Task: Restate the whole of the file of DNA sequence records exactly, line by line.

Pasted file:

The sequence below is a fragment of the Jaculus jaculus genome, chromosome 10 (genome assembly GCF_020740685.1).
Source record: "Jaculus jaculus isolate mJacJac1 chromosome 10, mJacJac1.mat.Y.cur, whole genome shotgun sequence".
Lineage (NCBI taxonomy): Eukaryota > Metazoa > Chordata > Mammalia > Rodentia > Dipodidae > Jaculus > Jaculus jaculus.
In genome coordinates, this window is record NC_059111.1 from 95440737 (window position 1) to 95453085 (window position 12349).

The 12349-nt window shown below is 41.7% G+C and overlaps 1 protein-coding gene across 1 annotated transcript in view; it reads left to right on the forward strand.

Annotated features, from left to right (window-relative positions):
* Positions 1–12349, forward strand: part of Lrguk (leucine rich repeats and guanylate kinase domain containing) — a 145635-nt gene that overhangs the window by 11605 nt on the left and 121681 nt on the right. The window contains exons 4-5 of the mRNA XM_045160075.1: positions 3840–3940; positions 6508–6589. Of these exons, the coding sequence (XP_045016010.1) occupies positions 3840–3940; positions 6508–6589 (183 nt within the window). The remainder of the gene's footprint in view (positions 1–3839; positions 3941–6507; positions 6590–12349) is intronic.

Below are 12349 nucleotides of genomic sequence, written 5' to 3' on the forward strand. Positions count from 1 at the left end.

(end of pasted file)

The sequence below is a fragment of the Jaculus jaculus genome, chromosome 10 (genome assembly GCF_020740685.1).
Source record: "Jaculus jaculus isolate mJacJac1 chromosome 10, mJacJac1.mat.Y.cur, whole genome shotgun sequence".
Lineage (NCBI taxonomy): Eukaryota > Metazoa > Chordata > Mammalia > Rodentia > Dipodidae > Jaculus > Jaculus jaculus.
In genome coordinates, this window is record NC_059111.1 from 95440737 (window position 1) to 95453085 (window position 12349).

The 12349-nt window shown below is 41.7% G+C and overlaps 1 protein-coding gene across 1 annotated transcript in view; it reads left to right on the forward strand.

Annotated features, from left to right (window-relative positions):
* Positions 1–12349, forward strand: part of Lrguk (leucine rich repeats and guanylate kinase domain containing) — a 145635-nt gene that overhangs the window by 11605 nt on the left and 121681 nt on the right. The window contains exons 4-5 of the mRNA XM_045160075.1: positions 3840–3940; positions 6508–6589. Of these exons, the coding sequence (XP_045016010.1) occupies positions 3840–3940; positions 6508–6589 (183 nt within the window). The remainder of the gene's footprint in view (positions 1–3839; positions 3941–6507; positions 6590–12349) is intronic.

Below are 12349 nucleotides of genomic sequence, written 5' to 3' on the forward strand. Positions count from 1 at the left end.